Changing Software

Recently, Steven Taylor recommended several Microsoft-alternative software solutions, notably Mozilla’s Firefox browser and Thunderbird e-mail program. Given the clunkiness of the Microsoft standards–IE and Outlook–I thought I’d give them a shot, which I finally did this morning.

Preliminary findings:

  • Firefox is indeed faster than Internet Explorer
  • Thunderbird doesn’t seem that much worse than Outlook Express and would likely be preferable during one of those worm/trojan attacks that seem to target Outlook
  • I still like the Microsoft products better

I’ll likely give Firefox a little more time, simply because of the speed. But it comes at the cost of substantial functionality. For one thing, the Google toolbar–which I love–only works with IE. The Autofill button alone makes it worth having. Also, I rather like IE’s Links toolbar, which I use for my most frequently visited (i.e., blog-related) sites and various right click applets I’ve installed that, again, only work with IE.

Like anything else, inertia is a big advantage for the status quo. The metric system is, by almost any standard, preferable to the English system. Yet the U.S. has all but given up on making the transition for everyday use. I’ve already got all my passwords stored where IE will recognize them, have Favorites organized the way I like them, have various folders set up for my e-mail messages, etc. A program has to be demonstably better than the status quo to make the transition worthwhile–and having several quickly discovered deficits isn’t a good start.

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James Joyner
About James Joyner
James Joyner is Professor and Department Head of Security Studies at Marine Corps University's Command and Staff College and a nonresident senior fellow at the Scowcroft Center for Strategy and Security at the Atlantic Council. He's a former Army officer and Desert Storm vet. Views expressed here are his own. Follow James on Twitter @DrJJoyner.

Comments

  1. Jim Henley says:

    Dude: there’s a terrific version of the Google toolbar for Firefox. http://googlebar.mozdev.org/installation.html

    Firefox has been my default browser since v.61. The few pages I can’t do in Firefox work in the free version of Opera. Tabbed browsing rocks.

    The advantages of Thunderbird over Outlook Express are less clearcut, but it’s functional and, in addition to the automatic security advantages of not being OE, it has integrated spam protection that OEdoesn’t. My wife uses OE still and we had to download K9 for her.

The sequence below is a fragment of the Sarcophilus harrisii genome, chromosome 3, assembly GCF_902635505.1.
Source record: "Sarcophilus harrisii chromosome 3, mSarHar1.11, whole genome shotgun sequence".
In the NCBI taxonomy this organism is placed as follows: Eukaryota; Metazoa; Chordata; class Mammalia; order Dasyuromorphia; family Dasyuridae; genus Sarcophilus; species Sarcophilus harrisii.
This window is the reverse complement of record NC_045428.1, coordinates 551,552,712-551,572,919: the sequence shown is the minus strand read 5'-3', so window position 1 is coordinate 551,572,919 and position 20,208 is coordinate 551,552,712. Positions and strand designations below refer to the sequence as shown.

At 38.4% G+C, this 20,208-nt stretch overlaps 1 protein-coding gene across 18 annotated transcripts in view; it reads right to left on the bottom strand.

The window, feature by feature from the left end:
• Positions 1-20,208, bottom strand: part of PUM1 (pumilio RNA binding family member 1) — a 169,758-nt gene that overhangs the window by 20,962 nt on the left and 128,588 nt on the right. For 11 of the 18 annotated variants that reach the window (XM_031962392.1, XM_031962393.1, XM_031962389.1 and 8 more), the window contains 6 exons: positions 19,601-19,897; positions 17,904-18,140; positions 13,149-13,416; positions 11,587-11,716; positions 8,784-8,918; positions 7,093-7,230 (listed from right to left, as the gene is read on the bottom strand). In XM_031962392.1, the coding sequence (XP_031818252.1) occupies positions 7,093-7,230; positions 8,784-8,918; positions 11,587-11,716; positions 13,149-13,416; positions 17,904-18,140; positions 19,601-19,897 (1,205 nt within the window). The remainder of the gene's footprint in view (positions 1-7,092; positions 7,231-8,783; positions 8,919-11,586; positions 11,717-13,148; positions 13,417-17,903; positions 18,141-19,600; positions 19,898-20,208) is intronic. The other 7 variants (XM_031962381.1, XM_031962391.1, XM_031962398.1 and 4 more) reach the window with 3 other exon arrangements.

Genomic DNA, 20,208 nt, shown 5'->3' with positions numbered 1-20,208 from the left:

One thing that you don’t get in Firefox is the Movable Type edit screen formatting buttons. But I do all my blogging through Zempt now anyway.

  2. Jim Henley says:

    Oh, tabbed browsing advantages! For instance, when writing the previous comment, I wanted to fetch the link for the Toolbar installation page. Rather than exit out of the comment and then start it all over, I simply opened a new tab (with a button click) and navigated to the right URL from there. Then I simply switched back to my OTB tab once I’d copied the Mozdev link.

  3. Skillzy says:

    I agree with Jim, having 4 pages open in one window will spoil you quickly (and the Ctrl-T shortcut works great for opening new ones). I’m also using the RSS Reader Panel extension, it’s clean and simple. As far as your IE favorites, they should have been imported when you installed Firefox?

  4. James Joyner says:

    Yep–but they imported into a separate folder, the subfolders don’t sort separately (grouped like in IE), and the navigation is pretty odd.

  5. jen says:

    Once you’ve got things set up in both you won’t want to go back. It’s a small hassle to set up your email account, but you can import your address book and messages to Thunderbird. I have three accounts going in and out and each one has it’s own separate set of folders and the messages automatically download to the appropriate accounts.

    A little tweaking of your bookmarks and they’ll look like they did in IE, you just have to move them around a bit.

    And Firefox will remember your passwords if you tell it to.

    A couple of hours of inconvenience is worth it to me. I won’t be going back to IE or Outlook ever again.

  6. jen says:

    Oh, and Jim H, thanks for the link to the Google toolbar for Mozilla!

  7. Boyd says:

    Well, I’ll have to agree with James on this one. I recently gave Firefox a try, and while I have little bad to say about it, there’s nothing overwhelming to inspire me to switch.

    And regarding Favorites, you are joking, right, jen? “A little tweaking?” I devoted a ton of time to rearrange a single subfolder to finally get things in the order I wanted them (big negative here for folks with lots of Favorites: you can’t drag and drop like you can in IE). The small benefits I got from Firefox just couldn’t overcome my inertia that James cites.

    Although the Googlebar that Jim mentioned would help. Nonetheless, there’s just not enough there to make me want to switch.

  8. BigFire says:

    Been on the Phoenix/Firebird/Fiefox since 0.4. The ability to open lots and lots of links all at once (middle mouse click on a bookmark folder) is something I cannot do without. The ability of not having to worry about Microsoft’s latest security problem is another plus.

    Frankly the only problem I have with Firefox are the webpages that is IE Specific, and those I tend not to visit.

    Another major plus is the Live HTTP Header Extension. It allows you to see the HTTP communication, which is a major plus for my job.

  9. jen says:

    Boyd, not kidding. You must have a ton of stuff saved to your favorites/bookmarks. I didn’t so it wasn’t that much work to “tweak.”